We pay our respect to the Elders we've lost and to those who continue fighting for us across all our Nations and we pay homage to them. 

in 2023, how will you celebrate For Our Elders?

Registered Aboriginal Heritage Sites 

There is three sites of Aboriginal significance recorded on the Register of Aboriginal Sites within the Fremantle local government:

  1. DAA3419 – Cantonment Hill
  2. DAA3536 – Swan River
  3. DAA3596 – Rocky Bay

For more information visit Statement of significance for the Fremantle area and registered Aboriginal sites.

Support Uluru Statement

In 2018, the City of Fremantle joined a number of organisations across Australia to voice their support of the Uluru Statement from the Heart. The statement calls for a ‘First Nations Voice’ in the Australian Constitution and a ‘Makarrata Commission’ to supervise a process of ‘agreement-making’ and ‘truth-telling’ between government and Aboriginal and Torres Strait Islander peoples.

SBS Radio - in consultation with Uluru Dialogue - is sharing the Uluru Statement from the Heart with multicultural communities by translating it into more then 60 languages, available now as podcast and written form. 

Interim Voice Report 

The co-design process to decide what a Voice to Parliament will look like. Is currently in a public consultation process that is open for everyone to contribute.

The Uluru Dialogue and the Indigenous Law Centre at UNSW seek to guide those who support the Uluru Statement form the Heart and a Voice to Parliament protected in the Australian Constitution to make a submission to the co-design process. This is a significant opportunity to press the case for protected Voice following the release of the Interim Voice Report on the co-design of First Nations.

The Uluru Dialogue are providing information as background material to help with your submission through seminars, key messages, online resources and the Interim Voice Report. 

Upload your submission here at 

Find more information here

For more information on the Uluru Statement from the Heart visit The Uluru Statement - From the Heart or Uluru Statement from the Heart websites. 

Nyoongar Acknowledgment Policy

A Nyoongar Acknowledgment Policy was adopted by Council on 10 June 2020. The policy was developed through consultation with Traditional Owners and the Walyalup Reconciliation Action Plan Reference Group addressing WRAP deliverable 9.2 Implement and communicate a cultural protocol document (tailored for all local communities we operate in) including protocols for Welcome to Country and Acknowledgement of Country.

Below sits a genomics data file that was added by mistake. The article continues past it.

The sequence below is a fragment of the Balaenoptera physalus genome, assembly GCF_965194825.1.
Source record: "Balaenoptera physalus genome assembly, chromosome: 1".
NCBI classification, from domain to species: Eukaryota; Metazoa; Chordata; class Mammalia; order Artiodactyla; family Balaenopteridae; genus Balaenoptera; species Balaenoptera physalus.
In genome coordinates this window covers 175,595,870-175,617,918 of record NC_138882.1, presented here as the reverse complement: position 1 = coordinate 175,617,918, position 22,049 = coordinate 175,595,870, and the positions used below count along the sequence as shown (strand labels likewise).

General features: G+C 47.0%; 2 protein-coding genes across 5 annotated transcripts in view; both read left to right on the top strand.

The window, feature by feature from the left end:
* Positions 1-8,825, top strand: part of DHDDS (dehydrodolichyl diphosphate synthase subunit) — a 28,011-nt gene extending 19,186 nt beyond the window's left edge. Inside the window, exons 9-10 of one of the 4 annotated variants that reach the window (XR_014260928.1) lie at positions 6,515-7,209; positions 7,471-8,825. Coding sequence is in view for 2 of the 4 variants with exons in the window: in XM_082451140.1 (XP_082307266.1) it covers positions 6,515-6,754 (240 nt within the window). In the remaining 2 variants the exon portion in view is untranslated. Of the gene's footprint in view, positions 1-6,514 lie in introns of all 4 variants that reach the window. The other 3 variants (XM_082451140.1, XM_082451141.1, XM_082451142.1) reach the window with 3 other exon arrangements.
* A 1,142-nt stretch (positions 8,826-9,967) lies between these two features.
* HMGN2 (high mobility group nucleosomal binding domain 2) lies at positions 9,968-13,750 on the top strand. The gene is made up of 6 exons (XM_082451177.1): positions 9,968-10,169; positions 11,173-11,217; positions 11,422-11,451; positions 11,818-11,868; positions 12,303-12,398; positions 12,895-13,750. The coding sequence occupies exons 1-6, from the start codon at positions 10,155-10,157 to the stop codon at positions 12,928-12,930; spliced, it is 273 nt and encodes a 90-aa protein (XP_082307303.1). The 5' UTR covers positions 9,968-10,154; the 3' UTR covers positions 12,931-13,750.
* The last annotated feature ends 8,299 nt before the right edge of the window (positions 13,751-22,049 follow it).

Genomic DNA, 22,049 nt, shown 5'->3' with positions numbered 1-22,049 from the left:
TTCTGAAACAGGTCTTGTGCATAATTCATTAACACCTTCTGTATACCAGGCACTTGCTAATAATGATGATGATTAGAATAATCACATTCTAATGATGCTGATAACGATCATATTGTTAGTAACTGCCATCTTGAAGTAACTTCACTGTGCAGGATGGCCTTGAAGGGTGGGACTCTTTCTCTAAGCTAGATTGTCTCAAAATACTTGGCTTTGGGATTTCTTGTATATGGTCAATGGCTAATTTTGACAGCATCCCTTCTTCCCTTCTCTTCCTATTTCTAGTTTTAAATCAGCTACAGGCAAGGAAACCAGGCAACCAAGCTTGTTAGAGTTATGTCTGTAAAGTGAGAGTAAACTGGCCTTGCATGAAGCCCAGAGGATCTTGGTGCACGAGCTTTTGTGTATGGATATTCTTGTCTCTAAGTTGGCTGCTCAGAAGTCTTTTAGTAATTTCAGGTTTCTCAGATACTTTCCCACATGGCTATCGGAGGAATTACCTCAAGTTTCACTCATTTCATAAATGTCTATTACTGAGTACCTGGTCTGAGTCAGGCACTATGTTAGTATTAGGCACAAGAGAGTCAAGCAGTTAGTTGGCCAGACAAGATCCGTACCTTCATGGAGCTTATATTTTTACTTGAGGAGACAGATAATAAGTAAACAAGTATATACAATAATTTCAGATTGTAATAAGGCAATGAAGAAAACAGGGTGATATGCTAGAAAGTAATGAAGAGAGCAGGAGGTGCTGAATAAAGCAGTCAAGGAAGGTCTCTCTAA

For more information visit Nyoongar Acknowledgment Policy.

Living Library 

A Living Library held at the Walyalup Aboriginal Cultural Centre in March featured 10 Aboriginal "Living Books" who shared their experiences and individual perspectives in one-on-one conversations to educate, challenge stereotypes and inspire. Topics ranged from inequalities in justice, health, education, reviving the Nyoongar language, truth-telling, stolen generation, culture and opportunities for reconciliation.

One Day (2017–Present)

One Day in Fremantle is an inclusive alternative to Australia Day. In previous years, the dates have fallen on the 27th, 28th, 25th and 24th of January, with the most recent being held on the 28th of January 2023. We have a strong commitment to reconciliation and opting to celebrate on a day we can all share is a way to show this.

One Day awards and recognition 

  • Promoting Indigenous Reconciliation Award at the 2019 National Awards for Local Government.
  • State Finalist in the Australian Event Awards and Symposium (2019).

CANWA Place Names Walyalup Project

Place Names Walyalup is an inclusive community arts and cultural development project produced by CAN in partnership with Moodjar Consultancy, the Nyoongar community and the City of Fremantle. 

Working with Nyoongar Elders and community members, Elders Len Collard and Geri Hayden led decoding workshops that placed local knowledge, language, memories and stories as primary sources. Reviews of historical documents and wordlists created by European settlers were secondary sources. This process decoded the Nyoongar names of five prominent local locations in Walyalup; Cantonment Hill, Bather’s Beach, the Waterways, the Ocean and Rocky Bay.

for more information on the CANWA Place Names Walyalup Project website.